In “Barn Burning,” the author, William Faulkner, composes a wonderful story about a poor boy who lives in anxiety, despair, and fear. He introduces us to Colonel Satoris Snopes, or Sarty, a boy who is mature beyond his years. Due to the harsh circumstances of life, Sarty must choose between justice and his family. At a tender age of ten, Sarty starts to believe his integrity will help him make the right choices. His loyalty to family doesn’t allow for him to understand why he warns the De Spain family at such a young age.
This idea of likability filters throughout all of the other aspects of Mr. Loman’s life and as he grows older he fails to understand that he is living a lie. The illusion of self worth, through being liked, affects everything in Willy’s life from his work to the dysfunction of his family, and is the fueled by his wavering hope in the American dream. Early on in the play the notion of likability is shown through Willy’s ranting when he returns home from a business trip. Biff has come home from being out west and his father believes that he is failure. Willy is unafraid to let his disappointment be heard to let Biff know he is not fond him at the moment, “Not finding yourself at the age of thirty-four is a disgrace” (Miller, 2330).
He controls his everyday lif... ... middle of paper ... ...ones closest to them, as you can see in. “A Devoted Son”. Rakesh, who still loves his father with a great passion, soon gets caught up in his famous life as a doctor, and forgets about his father, only to return to see that his father will now refuse the medicine, because he no longer wants to live. Boom, just like that Rakesh lost his father, out of the blue. Throughout the story of this amazing family, and how the author did in fact come from planning and what she heard when she was little.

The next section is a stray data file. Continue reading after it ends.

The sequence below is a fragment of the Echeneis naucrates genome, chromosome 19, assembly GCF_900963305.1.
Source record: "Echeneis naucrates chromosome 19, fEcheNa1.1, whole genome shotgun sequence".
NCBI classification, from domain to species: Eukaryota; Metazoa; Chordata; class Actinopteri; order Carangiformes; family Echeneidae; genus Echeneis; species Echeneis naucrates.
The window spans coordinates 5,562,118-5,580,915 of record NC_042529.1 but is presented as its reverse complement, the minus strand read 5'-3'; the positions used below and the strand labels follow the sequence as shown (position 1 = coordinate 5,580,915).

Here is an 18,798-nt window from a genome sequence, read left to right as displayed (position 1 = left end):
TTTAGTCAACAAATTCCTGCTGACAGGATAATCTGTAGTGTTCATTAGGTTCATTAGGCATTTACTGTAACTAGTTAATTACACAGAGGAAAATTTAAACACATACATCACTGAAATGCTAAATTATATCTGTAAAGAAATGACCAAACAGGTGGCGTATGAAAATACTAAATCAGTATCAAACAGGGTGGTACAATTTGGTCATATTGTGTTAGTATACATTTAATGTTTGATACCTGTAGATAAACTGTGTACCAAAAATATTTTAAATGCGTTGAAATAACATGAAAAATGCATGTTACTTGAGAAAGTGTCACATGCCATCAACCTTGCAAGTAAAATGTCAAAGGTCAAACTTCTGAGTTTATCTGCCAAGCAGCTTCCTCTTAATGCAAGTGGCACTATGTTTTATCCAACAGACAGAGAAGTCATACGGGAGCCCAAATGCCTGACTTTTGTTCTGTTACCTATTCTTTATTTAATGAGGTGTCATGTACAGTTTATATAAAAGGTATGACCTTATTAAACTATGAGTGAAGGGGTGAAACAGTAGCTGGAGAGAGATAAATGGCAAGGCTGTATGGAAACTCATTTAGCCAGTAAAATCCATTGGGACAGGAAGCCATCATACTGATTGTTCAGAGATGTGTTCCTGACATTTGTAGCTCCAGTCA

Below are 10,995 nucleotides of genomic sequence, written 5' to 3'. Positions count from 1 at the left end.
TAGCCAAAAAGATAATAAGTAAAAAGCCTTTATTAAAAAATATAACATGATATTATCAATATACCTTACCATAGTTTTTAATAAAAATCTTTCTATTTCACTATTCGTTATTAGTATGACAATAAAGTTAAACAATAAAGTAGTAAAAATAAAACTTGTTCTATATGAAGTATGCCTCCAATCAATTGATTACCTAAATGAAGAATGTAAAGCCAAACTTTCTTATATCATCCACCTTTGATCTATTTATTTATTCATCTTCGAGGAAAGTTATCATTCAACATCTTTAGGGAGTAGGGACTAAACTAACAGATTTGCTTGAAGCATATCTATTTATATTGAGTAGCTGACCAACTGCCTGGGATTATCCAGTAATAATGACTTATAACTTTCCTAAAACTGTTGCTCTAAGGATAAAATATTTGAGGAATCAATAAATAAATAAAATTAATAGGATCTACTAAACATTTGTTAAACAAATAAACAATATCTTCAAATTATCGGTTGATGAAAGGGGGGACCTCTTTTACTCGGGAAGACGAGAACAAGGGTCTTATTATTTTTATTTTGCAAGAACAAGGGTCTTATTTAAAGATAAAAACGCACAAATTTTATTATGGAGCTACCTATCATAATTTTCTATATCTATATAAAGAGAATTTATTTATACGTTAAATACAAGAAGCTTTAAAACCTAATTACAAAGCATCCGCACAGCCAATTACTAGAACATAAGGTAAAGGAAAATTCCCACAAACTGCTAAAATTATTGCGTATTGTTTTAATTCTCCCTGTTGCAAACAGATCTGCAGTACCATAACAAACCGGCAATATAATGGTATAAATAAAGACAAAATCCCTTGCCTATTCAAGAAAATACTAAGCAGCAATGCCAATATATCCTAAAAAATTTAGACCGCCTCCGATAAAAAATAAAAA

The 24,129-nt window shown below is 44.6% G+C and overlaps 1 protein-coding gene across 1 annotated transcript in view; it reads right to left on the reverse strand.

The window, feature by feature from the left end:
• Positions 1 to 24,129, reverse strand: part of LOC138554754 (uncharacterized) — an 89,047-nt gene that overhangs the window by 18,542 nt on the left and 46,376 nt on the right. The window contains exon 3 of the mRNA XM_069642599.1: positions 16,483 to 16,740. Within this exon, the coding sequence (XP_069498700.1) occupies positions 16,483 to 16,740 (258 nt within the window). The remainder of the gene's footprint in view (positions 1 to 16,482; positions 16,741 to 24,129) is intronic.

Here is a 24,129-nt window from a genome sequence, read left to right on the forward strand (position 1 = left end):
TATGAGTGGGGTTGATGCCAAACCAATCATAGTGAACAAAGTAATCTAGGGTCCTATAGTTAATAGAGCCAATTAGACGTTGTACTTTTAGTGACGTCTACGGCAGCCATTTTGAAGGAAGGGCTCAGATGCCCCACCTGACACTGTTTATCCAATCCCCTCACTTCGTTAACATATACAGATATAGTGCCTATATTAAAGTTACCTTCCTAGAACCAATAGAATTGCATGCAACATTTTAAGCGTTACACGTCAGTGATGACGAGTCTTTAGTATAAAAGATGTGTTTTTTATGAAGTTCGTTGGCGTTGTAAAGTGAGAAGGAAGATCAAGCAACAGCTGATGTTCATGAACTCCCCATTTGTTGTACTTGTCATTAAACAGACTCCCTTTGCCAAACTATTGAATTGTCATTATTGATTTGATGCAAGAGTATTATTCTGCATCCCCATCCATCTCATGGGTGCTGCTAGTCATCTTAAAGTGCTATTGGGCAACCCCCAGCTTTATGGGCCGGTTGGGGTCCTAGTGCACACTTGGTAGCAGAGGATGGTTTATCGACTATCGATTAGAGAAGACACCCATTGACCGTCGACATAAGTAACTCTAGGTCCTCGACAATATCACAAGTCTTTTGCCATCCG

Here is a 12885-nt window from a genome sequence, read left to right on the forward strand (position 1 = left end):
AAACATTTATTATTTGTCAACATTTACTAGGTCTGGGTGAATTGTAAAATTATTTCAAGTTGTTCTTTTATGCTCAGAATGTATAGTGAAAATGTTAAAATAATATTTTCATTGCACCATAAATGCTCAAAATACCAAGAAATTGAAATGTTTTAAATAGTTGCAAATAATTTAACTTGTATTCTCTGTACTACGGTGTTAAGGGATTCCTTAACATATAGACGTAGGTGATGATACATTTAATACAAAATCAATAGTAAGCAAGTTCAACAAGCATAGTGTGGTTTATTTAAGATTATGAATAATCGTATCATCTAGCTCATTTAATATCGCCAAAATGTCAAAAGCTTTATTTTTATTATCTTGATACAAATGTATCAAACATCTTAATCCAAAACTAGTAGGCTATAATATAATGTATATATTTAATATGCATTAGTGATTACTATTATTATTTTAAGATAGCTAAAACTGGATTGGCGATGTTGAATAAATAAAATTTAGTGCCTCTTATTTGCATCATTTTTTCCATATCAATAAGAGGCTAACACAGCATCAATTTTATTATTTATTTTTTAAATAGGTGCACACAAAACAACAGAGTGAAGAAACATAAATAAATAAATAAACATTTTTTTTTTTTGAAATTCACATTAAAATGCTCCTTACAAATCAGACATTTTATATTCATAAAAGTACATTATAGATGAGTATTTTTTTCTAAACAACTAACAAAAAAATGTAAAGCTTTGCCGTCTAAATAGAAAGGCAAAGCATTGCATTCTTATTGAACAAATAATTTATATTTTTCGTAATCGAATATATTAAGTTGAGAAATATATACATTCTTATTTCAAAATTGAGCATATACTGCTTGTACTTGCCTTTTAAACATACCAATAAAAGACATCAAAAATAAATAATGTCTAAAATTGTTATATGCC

As seen as a failure in the eyes of his father Amir tried day by day to prove to his father that he was capable of doing more t... ... middle of paper ... ...t was too late for Amir to do anything. “Life struggles that add to the internal strife that Amir feels, due to his guilt, are put in such a fashion that you feel them yourself as you read. By the end of this book you feel as if you have walked along those alleyways, crouched behind that crumbling mud wall, and witnessed the horror that was Amir's and Hassan's.” (cite?) The kite runner is a story about a boy who struggles to find himself within his cultural community. Amir is faced with many political and social barriers that force him to constantly please others rather than himself.
The father must choose whether he desires to live with his son or to follow his wife’s actions and commit suicide. The father chooses to live with his son in this new wasteland of a world; even though his wife chose the simpler route, to end her life. With only each other, the two must learn to survive in this new wasteland. As stated in a review of the novel by Ms. Lana Beckwith, “All these two people have left is each other, and so begins a story of tenacity, sacrifice and the redemptive power of love” (20). Everyday the boy and his father struggle to survive and at one point the boy states, I wish I was with mom, and his father interprets this statement as a desire to die.